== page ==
Sussex officials are still interested creating in a special taxing district in the downtown area, but it may be a lot smaller than originally planned.
Village Administrator Jeremy Smith told the Community Development Authority last week the village should start with a smaller tax increment financing district because property values have fallen in the past several years, and there could be problems if that trend continues.
Smith said if a TIF district loses property value, the money raised would go toward paying back the lost value. However, if the district is centered over an area the village knows will increase in value, it would be a more secure venture.
“With property values falling, you don’t want to have a huge loss,” he said.
Communities use TIF districts as a way to spur development in a targeted area. Typically, a community will borrow money to help finance infrastructure improvements within the district. That debt is then repaid by the additional property taxes generated by those improvements. After that debt is paid, the additional property taxes from the development go to the municipality, school district and other taxing bodies.
Sussex is exploring a TIF for the downtown area to pay for infrastructure improvements as part of the Main Street redevelopment plan. Leaders had originally discussed expanding it from the Main Street and Waukesha Avenue area to possibly as far west as the Maple Avenue area.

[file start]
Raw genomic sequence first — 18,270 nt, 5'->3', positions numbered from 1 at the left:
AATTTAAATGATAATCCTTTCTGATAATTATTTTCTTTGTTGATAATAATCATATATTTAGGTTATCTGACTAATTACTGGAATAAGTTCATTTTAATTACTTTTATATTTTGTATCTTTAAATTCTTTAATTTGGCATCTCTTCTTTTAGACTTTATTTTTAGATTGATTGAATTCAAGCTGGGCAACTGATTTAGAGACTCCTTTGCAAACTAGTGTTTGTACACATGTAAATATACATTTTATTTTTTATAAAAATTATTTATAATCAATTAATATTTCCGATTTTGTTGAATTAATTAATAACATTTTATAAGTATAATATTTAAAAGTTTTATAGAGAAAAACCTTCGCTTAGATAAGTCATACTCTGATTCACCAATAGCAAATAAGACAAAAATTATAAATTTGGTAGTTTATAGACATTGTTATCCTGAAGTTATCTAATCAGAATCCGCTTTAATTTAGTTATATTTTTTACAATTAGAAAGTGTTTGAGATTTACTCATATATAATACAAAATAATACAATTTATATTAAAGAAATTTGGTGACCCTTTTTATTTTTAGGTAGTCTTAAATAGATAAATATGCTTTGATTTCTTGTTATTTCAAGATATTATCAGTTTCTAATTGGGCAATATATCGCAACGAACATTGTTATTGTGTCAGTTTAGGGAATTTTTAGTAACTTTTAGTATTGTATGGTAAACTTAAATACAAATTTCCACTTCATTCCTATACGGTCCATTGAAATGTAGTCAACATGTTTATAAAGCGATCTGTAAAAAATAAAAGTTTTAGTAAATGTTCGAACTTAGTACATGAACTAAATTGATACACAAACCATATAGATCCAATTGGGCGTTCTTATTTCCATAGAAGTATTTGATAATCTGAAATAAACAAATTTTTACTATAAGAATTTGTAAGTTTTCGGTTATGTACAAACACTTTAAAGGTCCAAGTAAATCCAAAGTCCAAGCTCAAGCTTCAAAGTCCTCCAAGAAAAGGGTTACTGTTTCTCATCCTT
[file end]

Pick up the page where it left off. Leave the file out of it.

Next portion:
Smith said the scaled-back TIF proposal will go to the CDA at its August meeting.
If the TIF is approved, Smith said the village could expand it up to four times in the future to encompass a larger area if leaders wished.
Because the Main Street area could be considered the nexus of the redevelopment project, there is no limit in physical size to an expanded TIF, but it can’t contain more than 12 percent of the village’s property values.
“It could be a mixed blessing going with a smaller TIF,” Smith said.
One area likely to be part of the initial TIF is the proposed Cannery Crossings development, which Smith said is moving along and the Waukesha County Board should approve the transfer of land to the developer of the site.
He said the developer should begin presenting plans in the fall and the Village Board will most likely approve the TIF by the end of the year.
While leaders had initially wanted to approve the TIF by the end of September, Smith said they will not want to fast track its creation, otherwise it would absorb the property value losses in the district for this year.
However, committee members said they’re fine with a smaller TIF because it’s “more palatable.”
“I like the smaller area,” CDA member Ralph Banka said.